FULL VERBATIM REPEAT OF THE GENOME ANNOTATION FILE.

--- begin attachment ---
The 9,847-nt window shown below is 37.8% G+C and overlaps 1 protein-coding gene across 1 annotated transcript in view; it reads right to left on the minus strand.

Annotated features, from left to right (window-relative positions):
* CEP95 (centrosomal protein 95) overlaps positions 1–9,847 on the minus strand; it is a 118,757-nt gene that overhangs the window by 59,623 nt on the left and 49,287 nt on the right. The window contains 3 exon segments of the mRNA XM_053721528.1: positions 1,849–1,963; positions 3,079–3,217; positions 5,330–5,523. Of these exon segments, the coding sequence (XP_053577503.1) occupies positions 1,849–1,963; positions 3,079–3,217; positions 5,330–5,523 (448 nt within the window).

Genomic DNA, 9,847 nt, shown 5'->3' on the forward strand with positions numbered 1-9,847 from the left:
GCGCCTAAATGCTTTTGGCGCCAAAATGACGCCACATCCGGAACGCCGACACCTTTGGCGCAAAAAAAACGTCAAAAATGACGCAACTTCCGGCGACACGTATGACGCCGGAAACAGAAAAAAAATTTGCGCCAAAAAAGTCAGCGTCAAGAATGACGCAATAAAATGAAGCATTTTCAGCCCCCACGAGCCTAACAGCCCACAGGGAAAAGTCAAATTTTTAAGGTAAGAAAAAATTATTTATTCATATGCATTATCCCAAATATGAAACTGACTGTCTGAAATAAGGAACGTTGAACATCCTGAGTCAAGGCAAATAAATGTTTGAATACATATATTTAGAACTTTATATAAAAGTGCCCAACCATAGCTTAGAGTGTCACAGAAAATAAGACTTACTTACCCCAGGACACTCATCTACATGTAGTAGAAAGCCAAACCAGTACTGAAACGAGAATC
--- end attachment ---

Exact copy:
The 9,847-nt window shown below is 37.8% G+C and overlaps 1 protein-coding gene across 1 annotated transcript in view; it reads right to left on the minus strand.

Annotated features, from left to right (window-relative positions):
* CEP95 (centrosomal protein 95) overlaps positions 1–9,847 on the minus strand; it is a 118,757-nt gene that overhangs the window by 59,623 nt on the left and 49,287 nt on the right. The window contains 3 exon segments of the mRNA XM_053721528.1: positions 1,849–1,963; positions 3,079–3,217; positions 5,330–5,523. Of these exon segments, the coding sequence (XP_053577503.1) occupies positions 1,849–1,963; positions 3,079–3,217; positions 5,330–5,523 (448 nt within the window).

Genomic DNA, 9,847 nt, shown 5'->3' on the forward strand with positions numbered 1-9,847 from the left:
GCGCCTAAATGCTTTTGGCGCCAAAATGACGCCACATCCGGAACGCCGACACCTTTGGCGCAAAAAAAACGTCAAAAATGACGCAACTTCCGGCGACACGTATGACGCCGGAAACAGAAAAAAAATTTGCGCCAAAAAAGTCAGCGTCAAGAATGACGCAATAAAATGAAGCATTTTCAGCCCCCACGAGCCTAACAGCCCACAGGGAAAAGTCAAATTTTTAAGGTAAGAAAAAATTATTTATTCATATGCATTATCCCAAATATGAAACTGACTGTCTGAAATAAGGAACGTTGAACATCCTGAGTCAAGGCAAATAAATGTTTGAATACATATATTTAGAACTTTATATAAAAGTGCCCAACCATAGCTTAGAGTGTCACAGAAAATAAGACTTACTTACCCCAGGACACTCATCTACATGTAGTAGAAAGCCAAACCAGTACTGAAACGAGAATC